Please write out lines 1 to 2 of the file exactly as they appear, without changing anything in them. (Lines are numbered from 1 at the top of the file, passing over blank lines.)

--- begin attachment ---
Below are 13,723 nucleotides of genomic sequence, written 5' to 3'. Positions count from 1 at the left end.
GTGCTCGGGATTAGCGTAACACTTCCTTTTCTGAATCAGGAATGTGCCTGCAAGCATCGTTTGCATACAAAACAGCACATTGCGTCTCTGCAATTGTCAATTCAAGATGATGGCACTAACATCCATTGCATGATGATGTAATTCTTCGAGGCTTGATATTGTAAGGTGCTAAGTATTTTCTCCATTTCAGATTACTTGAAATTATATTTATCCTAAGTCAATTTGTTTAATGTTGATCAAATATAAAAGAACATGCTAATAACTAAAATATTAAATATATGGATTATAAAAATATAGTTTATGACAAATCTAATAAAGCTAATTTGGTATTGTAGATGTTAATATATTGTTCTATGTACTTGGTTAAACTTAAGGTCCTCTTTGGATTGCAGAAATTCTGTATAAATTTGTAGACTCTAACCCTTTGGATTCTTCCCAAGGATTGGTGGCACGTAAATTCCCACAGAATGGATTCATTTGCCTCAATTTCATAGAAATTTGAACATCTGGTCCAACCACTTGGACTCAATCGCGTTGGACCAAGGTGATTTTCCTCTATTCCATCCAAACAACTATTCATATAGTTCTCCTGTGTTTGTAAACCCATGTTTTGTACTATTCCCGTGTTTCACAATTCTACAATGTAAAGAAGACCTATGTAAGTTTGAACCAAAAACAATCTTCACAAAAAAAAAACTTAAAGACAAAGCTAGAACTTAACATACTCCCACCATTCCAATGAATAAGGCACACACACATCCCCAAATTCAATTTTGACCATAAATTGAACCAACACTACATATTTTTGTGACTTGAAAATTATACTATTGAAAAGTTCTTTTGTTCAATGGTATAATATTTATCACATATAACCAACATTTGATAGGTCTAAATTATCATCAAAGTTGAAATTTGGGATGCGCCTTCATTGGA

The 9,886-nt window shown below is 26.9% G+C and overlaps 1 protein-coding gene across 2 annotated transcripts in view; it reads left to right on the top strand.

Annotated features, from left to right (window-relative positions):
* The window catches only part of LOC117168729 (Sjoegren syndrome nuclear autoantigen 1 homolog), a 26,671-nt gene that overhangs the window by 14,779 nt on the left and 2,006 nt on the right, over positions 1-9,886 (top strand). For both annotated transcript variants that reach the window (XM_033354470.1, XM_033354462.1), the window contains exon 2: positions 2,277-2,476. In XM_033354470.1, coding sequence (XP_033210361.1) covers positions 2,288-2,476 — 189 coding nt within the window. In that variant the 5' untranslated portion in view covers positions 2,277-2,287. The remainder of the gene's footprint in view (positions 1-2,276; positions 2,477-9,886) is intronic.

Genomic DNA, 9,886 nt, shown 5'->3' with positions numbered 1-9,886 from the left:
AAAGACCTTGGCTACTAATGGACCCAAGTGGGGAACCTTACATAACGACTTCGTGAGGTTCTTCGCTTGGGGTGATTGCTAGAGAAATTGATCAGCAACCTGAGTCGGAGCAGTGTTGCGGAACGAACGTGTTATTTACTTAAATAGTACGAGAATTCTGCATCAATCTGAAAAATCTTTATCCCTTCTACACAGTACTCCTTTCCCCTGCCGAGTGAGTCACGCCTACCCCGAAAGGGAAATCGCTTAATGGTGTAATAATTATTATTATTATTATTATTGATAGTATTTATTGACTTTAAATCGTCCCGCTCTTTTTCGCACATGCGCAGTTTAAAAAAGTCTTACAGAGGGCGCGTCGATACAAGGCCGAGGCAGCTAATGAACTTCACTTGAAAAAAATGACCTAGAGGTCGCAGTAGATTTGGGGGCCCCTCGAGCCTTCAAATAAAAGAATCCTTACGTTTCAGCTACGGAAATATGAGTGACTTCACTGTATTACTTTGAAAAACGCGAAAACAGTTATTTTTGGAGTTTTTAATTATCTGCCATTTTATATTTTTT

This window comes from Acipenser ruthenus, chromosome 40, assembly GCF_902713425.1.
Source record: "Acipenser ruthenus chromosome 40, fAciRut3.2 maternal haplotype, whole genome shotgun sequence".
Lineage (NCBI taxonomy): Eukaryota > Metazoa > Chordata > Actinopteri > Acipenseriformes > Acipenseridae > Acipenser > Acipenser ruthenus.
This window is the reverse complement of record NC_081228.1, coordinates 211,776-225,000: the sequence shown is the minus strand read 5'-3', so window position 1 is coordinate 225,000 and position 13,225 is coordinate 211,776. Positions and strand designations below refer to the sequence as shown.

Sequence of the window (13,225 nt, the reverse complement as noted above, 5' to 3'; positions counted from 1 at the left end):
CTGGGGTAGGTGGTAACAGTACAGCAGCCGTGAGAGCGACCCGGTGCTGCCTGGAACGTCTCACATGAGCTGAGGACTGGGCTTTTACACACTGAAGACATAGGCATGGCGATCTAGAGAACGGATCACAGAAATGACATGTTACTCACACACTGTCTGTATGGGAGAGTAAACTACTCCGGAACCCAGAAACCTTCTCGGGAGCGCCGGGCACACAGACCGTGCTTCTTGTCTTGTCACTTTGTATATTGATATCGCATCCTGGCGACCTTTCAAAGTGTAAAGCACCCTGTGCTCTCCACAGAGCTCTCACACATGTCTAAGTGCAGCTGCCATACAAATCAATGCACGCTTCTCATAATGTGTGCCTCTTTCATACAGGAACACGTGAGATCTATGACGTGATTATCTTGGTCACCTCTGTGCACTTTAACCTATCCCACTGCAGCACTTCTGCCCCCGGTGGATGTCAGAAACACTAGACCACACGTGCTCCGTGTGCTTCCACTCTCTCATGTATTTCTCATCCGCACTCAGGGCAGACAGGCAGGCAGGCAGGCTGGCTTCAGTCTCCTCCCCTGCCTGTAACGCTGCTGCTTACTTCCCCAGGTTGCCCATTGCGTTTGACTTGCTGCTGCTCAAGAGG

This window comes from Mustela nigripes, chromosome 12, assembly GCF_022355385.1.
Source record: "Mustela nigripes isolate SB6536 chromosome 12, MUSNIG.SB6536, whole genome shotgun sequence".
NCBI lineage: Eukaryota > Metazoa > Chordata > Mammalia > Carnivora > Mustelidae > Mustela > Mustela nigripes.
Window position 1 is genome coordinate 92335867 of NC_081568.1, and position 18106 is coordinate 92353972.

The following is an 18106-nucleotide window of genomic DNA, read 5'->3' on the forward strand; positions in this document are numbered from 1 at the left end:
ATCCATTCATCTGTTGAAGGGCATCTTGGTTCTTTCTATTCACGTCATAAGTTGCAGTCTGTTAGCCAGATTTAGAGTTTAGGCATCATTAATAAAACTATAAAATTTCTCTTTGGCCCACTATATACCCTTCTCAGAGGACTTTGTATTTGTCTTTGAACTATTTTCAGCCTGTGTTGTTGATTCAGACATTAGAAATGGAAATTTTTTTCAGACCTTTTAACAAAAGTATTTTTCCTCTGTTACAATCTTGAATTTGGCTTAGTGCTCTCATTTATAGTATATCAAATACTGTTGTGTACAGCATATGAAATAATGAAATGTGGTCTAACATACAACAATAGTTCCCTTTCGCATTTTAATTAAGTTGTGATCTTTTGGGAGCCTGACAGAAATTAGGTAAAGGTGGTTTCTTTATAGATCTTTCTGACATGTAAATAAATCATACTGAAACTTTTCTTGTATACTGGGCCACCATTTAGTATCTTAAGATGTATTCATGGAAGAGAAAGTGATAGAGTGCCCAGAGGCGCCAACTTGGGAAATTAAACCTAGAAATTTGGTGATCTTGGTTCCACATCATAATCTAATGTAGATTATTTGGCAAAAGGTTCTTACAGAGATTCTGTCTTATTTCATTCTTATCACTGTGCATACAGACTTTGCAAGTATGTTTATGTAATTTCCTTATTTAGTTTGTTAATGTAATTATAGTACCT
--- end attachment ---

Below are 13,723 nucleotides of genomic sequence, written 5' to 3'. Positions count from 1 at the left end.
GTGCTCGGGATTAGCGTAACACTTCCTTTTCTGAATCAGGAATGTGCCTGCAAGCATCGTTTGCATACAAAACAGCACATTGCGTCTCTGCAATTGTCAATTCAAGATGATGGCACTAACATCCATTGCATGATGATGTAATTCTTCGAGGCTTGATATTGTAAGGTGCTAAGTATTTTCTCCATTTCAGATTACTTGAAATTATATTTATCCTAAGTCAATTTGTTTAATGTTGATCAAATATAAAAGAACATGCTAATAACTAAAATATTAAATATATGGATTATAAAAATATAGTTTATGACAAATCTAATAAAGCTAATTTGGTATTGTAGATGTTAATATATTGTTCTATGTACTTGGTTAAACTTAAGGTCCTCTTTGGATTGCAGAAATTCTGTATAAATTTGTAGACTCTAACCCTTTGGATTCTTCCCAAGGATTGGTGGCACGTAAATTCCCACAGAATGGATTCATTTGCCTCAATTTCATAGAAATTTGAACATCTGGTCCAACCACTTGGACTCAATCGCGTTGGACCAAGGTGATTTTCCTCTATTCCATCCAAACAACTATTCATATAGTTCTCCTGTGTTTGTAAACCCATGTTTTGTACTATTCCCGTGTTTCACAATTCTACAATGTAAAGAAGACCTATGTAAGTTTGAACCAAAAACAATCTTCACAAAAAAAAAACTTAAAGACAAAGCTAGAACTTAACATACTCCCACCATTCCAATGAATAAGGCACACACACATCCCCAAATTCAATTTTGACCATAAATTGAACCAACACTACATATTTTTGTGACTTGAAAATTATACTATTGAAAAGTTCTTTTGTTCAATGGTATAATATTTATCACATATAACCAACATTTGATAGGTCTAAATTATCATCAAAGTTGAAATTTGGGATGCGCCTTCATTGGA